Standard 2.1. Case management and delay reduction-statement of general principles
(a) Elimination of all unnecessary delays
Trial courts should be guided by the general principle that from the commencement of litigation to its resolution, whether by trial or settlement, any elapsed time other than reasonably required for pleadings, discovery, preparation, and court events is unacceptable and should be eliminated.
(Subd (a) amended and lettered effective January 1, 2004; adopted as part of unlettered subdivision effective July 1, 1987.)
(b) Court responsible for the pace of litigation
To enable the just and efficient resolution of cases, the court, not the lawyers or litigants, should control the pace of litigation. A strong judicial commitment is essential to reducing delay and, once achieved, maintaining a current docket.
(Subd (b) amended and lettered effective January 1, 2004; adopted as part of unlettered subdivision effective July 1, 1987.)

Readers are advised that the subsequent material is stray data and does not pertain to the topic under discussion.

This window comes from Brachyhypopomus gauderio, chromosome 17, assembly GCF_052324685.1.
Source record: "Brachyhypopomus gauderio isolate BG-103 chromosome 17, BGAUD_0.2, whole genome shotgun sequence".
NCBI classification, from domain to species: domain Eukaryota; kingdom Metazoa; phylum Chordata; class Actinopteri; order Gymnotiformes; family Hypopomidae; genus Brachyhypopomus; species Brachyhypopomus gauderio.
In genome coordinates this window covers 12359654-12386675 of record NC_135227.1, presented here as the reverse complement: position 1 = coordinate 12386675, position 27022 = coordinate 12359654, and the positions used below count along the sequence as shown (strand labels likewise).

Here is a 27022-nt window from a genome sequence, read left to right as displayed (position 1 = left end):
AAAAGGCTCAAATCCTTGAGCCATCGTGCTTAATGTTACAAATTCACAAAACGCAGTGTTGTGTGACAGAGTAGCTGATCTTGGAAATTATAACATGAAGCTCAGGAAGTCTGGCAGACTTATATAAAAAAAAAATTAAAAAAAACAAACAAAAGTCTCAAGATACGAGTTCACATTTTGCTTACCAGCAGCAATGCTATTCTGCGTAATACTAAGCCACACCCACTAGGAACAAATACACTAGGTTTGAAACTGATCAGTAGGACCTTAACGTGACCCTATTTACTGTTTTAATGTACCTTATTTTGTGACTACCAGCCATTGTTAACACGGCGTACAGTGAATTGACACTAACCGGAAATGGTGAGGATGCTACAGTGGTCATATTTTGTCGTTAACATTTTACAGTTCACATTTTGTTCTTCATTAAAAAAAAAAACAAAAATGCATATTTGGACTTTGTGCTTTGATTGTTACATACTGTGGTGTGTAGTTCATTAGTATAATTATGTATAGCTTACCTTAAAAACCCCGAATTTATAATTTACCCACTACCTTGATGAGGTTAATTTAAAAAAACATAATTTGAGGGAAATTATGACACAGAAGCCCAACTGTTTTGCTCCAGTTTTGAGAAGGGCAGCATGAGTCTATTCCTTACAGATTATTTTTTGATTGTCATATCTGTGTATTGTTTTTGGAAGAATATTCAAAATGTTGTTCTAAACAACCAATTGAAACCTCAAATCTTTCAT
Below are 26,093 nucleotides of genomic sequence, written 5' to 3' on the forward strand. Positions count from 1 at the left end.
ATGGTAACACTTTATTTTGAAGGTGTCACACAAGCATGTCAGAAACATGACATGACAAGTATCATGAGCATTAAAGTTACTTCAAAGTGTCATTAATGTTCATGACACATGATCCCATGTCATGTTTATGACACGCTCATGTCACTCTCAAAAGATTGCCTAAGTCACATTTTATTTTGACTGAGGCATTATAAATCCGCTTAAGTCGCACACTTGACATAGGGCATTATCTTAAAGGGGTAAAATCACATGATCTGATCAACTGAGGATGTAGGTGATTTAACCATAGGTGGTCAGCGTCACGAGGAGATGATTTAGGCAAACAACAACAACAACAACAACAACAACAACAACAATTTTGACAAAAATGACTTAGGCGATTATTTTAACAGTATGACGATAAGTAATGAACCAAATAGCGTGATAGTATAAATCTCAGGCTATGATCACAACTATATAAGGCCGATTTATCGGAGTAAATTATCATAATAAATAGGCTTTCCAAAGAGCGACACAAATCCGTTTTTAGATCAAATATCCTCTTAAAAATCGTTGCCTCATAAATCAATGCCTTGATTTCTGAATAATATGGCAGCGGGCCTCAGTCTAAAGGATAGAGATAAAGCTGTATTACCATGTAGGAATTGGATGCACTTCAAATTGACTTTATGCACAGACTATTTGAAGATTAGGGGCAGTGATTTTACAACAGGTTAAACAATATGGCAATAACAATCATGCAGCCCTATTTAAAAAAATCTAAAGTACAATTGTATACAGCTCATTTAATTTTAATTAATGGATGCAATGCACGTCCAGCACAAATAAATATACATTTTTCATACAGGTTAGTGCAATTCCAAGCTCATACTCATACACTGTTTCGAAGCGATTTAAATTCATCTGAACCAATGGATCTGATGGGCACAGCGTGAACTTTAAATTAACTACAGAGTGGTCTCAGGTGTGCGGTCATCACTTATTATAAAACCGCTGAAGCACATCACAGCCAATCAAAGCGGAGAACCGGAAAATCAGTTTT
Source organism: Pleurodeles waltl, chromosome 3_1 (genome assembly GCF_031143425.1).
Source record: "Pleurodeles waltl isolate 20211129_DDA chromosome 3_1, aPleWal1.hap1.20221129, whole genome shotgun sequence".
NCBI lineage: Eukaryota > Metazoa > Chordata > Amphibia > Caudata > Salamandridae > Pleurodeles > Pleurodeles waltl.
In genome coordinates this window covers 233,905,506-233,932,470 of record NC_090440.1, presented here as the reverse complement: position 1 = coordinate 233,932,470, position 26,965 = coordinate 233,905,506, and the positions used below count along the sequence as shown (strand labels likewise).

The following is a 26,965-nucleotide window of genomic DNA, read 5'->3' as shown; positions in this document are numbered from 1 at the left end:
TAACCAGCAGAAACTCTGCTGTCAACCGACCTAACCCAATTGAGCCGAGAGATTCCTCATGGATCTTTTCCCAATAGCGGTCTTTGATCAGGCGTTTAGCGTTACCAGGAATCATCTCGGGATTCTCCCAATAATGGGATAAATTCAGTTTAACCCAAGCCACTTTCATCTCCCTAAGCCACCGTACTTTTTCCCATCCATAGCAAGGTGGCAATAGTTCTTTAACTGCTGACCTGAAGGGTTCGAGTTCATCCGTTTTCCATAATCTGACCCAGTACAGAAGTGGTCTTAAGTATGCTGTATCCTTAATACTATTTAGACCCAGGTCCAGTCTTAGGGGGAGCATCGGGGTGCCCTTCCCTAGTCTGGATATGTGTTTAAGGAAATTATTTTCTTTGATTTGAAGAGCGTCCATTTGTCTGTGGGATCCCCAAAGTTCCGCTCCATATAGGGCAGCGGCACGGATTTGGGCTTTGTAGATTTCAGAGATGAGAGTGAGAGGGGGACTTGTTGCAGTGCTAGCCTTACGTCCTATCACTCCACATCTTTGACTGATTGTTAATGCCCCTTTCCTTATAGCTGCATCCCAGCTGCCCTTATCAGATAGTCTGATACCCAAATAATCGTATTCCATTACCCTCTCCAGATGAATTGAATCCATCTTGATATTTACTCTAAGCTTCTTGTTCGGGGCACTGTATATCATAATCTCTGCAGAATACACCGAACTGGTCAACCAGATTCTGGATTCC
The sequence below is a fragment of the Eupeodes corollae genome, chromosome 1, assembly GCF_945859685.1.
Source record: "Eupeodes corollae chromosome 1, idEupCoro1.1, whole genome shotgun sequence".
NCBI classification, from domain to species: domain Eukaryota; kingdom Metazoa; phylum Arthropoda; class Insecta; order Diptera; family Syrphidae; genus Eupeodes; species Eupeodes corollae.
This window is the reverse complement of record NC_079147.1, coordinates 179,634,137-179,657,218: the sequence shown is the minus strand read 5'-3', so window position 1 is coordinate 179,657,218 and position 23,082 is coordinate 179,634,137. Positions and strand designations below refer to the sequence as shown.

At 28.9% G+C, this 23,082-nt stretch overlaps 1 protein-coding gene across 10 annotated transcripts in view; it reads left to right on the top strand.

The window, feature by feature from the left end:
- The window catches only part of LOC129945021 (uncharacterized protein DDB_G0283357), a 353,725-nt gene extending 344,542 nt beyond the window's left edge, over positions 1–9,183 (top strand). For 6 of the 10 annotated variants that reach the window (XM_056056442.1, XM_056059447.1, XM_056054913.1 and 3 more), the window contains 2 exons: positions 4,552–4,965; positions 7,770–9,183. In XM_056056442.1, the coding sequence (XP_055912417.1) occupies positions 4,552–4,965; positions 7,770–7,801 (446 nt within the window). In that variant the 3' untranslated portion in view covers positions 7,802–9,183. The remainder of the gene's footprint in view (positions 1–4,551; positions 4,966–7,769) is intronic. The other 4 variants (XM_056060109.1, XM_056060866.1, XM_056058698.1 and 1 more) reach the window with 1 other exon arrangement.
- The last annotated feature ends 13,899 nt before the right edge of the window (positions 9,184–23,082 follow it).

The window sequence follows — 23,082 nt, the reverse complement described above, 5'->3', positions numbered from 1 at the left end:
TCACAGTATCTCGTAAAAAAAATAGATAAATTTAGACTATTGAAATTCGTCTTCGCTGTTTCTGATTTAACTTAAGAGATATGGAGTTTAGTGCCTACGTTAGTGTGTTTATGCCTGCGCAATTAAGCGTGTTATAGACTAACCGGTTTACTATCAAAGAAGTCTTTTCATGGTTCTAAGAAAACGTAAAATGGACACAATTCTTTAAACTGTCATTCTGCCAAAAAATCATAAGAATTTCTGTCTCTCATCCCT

(c) Presiding judge's role
The presiding judge of each court should take an active role in advancing the goals of delay reduction and in formulating and implementing local rules and procedures to accomplish the following:
(1)The expeditious and timely resolution of cases, after full and careful consideration consistent with the ends of justice;
(2)The identification and elimination of local rules, forms, practices, and procedures that are obstacles to delay reduction, are inconsistent with statewide case management rules, or prevent the court from effectively managing its cases;
(3)The formulation and implementation of a system of tracking cases from filing to disposition; and
(4)The training of judges and nonjudicial administrative personnel in delay reduction rules and procedures adopted in the local jurisdiction.
(Subd (c) amended and lettered effective January 1, 2004; adopted as part of unlettered subdivision effective July 1, 1987.)
Standard 2.1 amended and renumbered effective January 1, 2007; adopted as sec. 2 effective July 1, 1987; previously amended effective January 1, 1994, and January 1, 2004.1